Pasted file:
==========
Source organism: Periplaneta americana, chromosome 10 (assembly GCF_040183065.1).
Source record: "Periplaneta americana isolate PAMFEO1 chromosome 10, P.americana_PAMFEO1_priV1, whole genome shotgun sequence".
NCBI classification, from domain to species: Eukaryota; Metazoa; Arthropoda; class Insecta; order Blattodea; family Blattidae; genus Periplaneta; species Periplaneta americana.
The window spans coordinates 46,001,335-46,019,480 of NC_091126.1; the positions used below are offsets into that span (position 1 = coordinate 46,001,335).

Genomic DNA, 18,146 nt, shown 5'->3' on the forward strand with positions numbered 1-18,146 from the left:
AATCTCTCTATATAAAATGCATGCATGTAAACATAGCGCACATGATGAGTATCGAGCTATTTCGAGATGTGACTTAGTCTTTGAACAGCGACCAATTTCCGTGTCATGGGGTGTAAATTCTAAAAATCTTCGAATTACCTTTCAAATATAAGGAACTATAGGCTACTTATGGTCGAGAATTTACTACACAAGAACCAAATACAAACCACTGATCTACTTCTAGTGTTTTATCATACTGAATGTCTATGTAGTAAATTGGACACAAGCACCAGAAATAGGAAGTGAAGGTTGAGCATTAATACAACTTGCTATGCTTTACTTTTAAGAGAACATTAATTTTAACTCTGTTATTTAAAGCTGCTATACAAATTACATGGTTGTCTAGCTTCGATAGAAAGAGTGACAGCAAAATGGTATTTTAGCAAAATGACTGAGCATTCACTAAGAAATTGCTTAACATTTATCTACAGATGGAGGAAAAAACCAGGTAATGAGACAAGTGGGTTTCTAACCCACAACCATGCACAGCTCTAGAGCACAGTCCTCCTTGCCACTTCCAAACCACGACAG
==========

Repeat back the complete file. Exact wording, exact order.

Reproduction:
Source organism: Periplaneta americana, chromosome 10 (assembly GCF_040183065.1).
Source record: "Periplaneta americana isolate PAMFEO1 chromosome 10, P.americana_PAMFEO1_priV1, whole genome shotgun sequence".
NCBI classification, from domain to species: Eukaryota; Metazoa; Arthropoda; class Insecta; order Blattodea; family Blattidae; genus Periplaneta; species Periplaneta americana.
The window spans coordinates 46,001,335-46,019,480 of NC_091126.1; the positions used below are offsets into that span (position 1 = coordinate 46,001,335).

Genomic DNA, 18,146 nt, shown 5'->3' on the forward strand with positions numbered 1-18,146 from the left:
AATCTCTCTATATAAAATGCATGCATGTAAACATAGCGCACATGATGAGTATCGAGCTATTTCGAGATGTGACTTAGTCTTTGAACAGCGACCAATTTCCGTGTCATGGGGTGTAAATTCTAAAAATCTTCGAATTACCTTTCAAATATAAGGAACTATAGGCTACTTATGGTCGAGAATTTACTACACAAGAACCAAATACAAACCACTGATCTACTTCTAGTGTTTTATCATACTGAATGTCTATGTAGTAAATTGGACACAAGCACCAGAAATAGGAAGTGAAGGTTGAGCATTAATACAACTTGCTATGCTTTACTTTTAAGAGAACATTAATTTTAACTCTGTTATTTAAAGCTGCTATACAAATTACATGGTTGTCTAGCTTCGATAGAAAGAGTGACAGCAAAATGGTATTTTAGCAAAATGACTGAGCATTCACTAAGAAATTGCTTAACATTTATCTACAGATGGAGGAAAAAACCAGGTAATGAGACAAGTGGGTTTCTAACCCACAACCATGCACAGCTCTAGAGCACAGTCCTCCTTGCCACTTCCAAACCACGACAG